Though Stewart and Mann worked beautifully together, one of Mann's best westerns, and one of his last, 1958's "Man of the West," starred Gary Cooper. Cooper plays Link Jones, a man so taciturn that sultry dance-hall singer Billie Ellis (Julie London) is half-serious when she asks, "Do you talk?"
Jones is a former outlaw, struggling to stay straight, when circumstances force him to confront the leering and sadistic gang he left behind. His main nemesis, and one of Mann's most effective villains, is his uncle, the legendary half-mad bad man Dock Tobin, played with Shakespearean grandeur by Lee J. Cobb. A Lear-like monarch of darkness who rages against an indifferent universe, Dock Tobin roars lines like "God forgive us, we painted those walls with blood that time." No wonder Godard was moved to write of the film, "each shot gives the impression that Anthony Mann is reinventing the western."
Though Mann devotees as well as those new to the faith will relish seeing these films on the Wilder Theater's big screen, this series' treat for the old guard is the chance to experience Mann's first steps as a director, to see programmers that show his early fascination with desperate characters trapped in the vice of fate.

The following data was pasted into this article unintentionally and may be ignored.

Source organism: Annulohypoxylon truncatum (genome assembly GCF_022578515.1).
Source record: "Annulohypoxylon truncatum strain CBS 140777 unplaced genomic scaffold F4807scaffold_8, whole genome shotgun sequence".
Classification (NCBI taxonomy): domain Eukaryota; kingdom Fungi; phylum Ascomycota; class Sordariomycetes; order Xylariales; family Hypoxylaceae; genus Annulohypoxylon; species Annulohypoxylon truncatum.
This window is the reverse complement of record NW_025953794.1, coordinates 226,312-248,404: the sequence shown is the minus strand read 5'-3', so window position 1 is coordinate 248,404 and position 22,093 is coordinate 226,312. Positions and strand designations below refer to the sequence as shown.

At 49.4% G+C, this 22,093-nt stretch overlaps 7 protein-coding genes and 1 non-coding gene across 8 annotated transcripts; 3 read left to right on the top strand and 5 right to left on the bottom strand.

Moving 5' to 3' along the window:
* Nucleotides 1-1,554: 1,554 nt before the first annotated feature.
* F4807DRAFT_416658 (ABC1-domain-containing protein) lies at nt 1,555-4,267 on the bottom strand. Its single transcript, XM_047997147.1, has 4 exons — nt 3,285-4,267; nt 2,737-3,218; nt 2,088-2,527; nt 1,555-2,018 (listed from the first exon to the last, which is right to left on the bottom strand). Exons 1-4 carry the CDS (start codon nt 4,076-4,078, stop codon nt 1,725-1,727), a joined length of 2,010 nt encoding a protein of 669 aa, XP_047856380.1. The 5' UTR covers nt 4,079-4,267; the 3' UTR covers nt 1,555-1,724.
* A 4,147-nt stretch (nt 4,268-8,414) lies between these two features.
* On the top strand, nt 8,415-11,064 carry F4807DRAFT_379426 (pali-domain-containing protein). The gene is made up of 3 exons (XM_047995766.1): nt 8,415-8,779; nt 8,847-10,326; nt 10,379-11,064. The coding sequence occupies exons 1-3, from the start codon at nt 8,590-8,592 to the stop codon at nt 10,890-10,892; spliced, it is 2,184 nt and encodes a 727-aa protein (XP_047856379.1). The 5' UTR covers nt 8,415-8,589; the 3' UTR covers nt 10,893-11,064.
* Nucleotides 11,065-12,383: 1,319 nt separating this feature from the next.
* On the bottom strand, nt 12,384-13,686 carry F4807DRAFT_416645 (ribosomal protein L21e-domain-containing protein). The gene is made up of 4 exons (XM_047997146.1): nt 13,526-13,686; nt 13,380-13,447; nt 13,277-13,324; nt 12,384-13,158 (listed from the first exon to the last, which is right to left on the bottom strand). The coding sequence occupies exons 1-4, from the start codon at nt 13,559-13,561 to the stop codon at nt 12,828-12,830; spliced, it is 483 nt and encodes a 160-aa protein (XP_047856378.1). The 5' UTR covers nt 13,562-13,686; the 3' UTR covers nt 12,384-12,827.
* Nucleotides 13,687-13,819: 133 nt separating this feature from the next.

The director himself, it should be noted, was not himself a fan of these first works. "You make these things and hope nobody will ever remember them," the director is quoted as saying in "The Crime Films of Anthony Mann," Max Alvarez's new study, "and then they come back to haunt you."
Though Mann's ambivalence is understandable where some of these early crime melodramas are concerned, a few of them stand out in any crowd. Two of the best are 1948's "He Walked by Night" and 1949's "Side Street."